Returning to Cuba still not easy
Posted Sep 5, 2016 at 6:41 PM
Updated Sep 5, 2016 at 8:23 PM
Cuba does not recognize dual citizenship, leading to separate guidelines
for Cuban-born American citizens who travel to the island.
By Yadira Lopez firstname.lastname@example.org
As far as the Cuban government is concerned: Once a Cuban, always a Cuban.
Americans have found it easier to visit the island after Obama began
easing restrictions in 2014. But citizens born in Cuba must still take
extra steps before they can travel to their birth country. The Cuban
government does not recognize dual citizenship, forcing Cuban-born
American citizens to renew the island's passport.
On its website, the U.S. embassy in Havana warns travelers: "The
Government of Cuba does not recognize the U.S. nationality of U.S.
citizens who are Cuban-born. These individuals will be treated solely as
Cuban citizens and may be subject to a range of restrictions and
The cost of a Cuban passport is in the $350-$450 range. It can take up
to four months to process. While it remains valid for six years, it must
be stamped every two years, for an additional $230 each time, in order
to remain active.
Travelers must still use a valid American passport when departing and
entering the U.S.
Although Americans born in the states need a visa to travel to Cuba,
they can easily obtain one for $25-$30 from automated machines available
at airports prior to arrival on the island.
"You'll get there before I do," is what Rick Gomez tells friends who ask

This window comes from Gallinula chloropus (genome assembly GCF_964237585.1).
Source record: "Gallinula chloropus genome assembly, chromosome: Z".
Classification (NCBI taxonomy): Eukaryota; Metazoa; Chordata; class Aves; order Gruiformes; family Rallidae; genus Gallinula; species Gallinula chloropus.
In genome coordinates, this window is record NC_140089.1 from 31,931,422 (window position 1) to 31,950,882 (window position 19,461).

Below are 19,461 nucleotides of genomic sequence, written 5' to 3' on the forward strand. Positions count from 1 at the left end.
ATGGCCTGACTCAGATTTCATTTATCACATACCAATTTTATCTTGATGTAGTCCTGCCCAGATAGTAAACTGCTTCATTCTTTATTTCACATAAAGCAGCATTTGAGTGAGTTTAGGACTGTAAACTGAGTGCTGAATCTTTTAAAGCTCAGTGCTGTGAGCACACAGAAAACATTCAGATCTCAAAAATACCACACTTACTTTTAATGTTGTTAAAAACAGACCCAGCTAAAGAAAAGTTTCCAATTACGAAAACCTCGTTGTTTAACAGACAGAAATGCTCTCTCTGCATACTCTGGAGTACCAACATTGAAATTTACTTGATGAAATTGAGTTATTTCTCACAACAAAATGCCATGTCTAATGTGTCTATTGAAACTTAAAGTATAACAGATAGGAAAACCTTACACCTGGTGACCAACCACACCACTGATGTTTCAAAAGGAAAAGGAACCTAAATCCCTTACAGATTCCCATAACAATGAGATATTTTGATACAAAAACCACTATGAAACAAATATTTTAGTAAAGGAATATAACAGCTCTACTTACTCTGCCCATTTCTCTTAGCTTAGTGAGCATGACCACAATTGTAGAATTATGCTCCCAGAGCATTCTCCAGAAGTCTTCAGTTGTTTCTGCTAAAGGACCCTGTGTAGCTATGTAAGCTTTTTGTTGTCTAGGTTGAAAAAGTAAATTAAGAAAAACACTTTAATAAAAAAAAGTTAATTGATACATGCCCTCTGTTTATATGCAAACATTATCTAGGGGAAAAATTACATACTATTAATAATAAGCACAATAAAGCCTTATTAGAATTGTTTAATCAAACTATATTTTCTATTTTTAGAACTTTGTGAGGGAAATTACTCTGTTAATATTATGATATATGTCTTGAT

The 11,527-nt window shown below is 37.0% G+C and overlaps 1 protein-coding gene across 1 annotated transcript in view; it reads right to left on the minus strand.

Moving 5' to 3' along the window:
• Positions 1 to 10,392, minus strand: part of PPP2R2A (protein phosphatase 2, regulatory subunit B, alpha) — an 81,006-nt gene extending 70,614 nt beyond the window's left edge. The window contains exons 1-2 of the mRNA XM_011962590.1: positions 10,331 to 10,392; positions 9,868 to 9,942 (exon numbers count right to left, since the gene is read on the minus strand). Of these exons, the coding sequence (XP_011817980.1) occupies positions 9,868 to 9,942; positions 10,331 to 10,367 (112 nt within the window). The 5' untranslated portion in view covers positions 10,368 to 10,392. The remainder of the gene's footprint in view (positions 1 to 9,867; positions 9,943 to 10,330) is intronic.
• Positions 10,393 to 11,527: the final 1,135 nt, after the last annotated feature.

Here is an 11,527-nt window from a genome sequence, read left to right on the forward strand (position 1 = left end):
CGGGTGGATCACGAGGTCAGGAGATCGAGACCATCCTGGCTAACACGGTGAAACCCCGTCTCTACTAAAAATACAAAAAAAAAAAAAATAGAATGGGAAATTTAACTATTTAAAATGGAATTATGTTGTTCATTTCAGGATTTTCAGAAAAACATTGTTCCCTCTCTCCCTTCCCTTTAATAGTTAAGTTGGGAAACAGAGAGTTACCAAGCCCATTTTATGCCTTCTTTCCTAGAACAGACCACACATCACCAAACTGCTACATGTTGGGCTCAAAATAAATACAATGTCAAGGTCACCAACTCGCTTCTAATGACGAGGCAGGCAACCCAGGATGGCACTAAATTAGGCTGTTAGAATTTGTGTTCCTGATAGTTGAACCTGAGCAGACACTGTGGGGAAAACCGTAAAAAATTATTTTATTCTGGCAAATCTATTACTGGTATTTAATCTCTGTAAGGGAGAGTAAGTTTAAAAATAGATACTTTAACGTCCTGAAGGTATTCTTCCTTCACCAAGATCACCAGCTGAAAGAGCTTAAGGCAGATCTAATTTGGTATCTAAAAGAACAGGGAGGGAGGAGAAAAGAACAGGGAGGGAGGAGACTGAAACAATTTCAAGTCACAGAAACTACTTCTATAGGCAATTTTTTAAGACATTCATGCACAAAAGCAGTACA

him when he's going to Cuba. Gomez, a senior vice president at the
wealth management company Northern Trust in Sarasota, said the passport
requirements are a big deal.
"They impose a barrier on native-born Cubans returning to the island,"
he said. Gomez came to the U.S. as a child and has never returned. He
said the requirement has delayed his decision to visit Cuba.
There is one caveat to the passport regulation. Cubans who left the
island before Dec. 31, 1970, can travel solely with their American
passports, but they must obtain a travel visa. The fees are in the $200
Applicants often complain that the visa takes too long to process and
that, since they're only valid for a one-time entry for 30 days and
expire 90 days after they're issued, it can wreak havoc on travel plans,
particularly for those who may need to visit sick or elderly relatives
at any given moment.
Such is the story of Bradenton resident Josefina Carranza, who came to
the U.S. in 1961 disguised as a nun to avoid detection. Carranza, 73,
went back to Cuba for the first time in 1995. The wait for the visa was
so long that she eventually decided to just apply for the passport. Now
she travels back to Cuba yearly to visit her elderly mother.
Every now and again there are rumors that the government will lift the
passport requirement. Fat chance, according to Carranza and many other
Cubans. The revenue is too good to pass up, particularly now that Cuba's
economy, highly dependent on Venezuela's, is once again facing uncertain
Source: Returning to Cuba still not easy -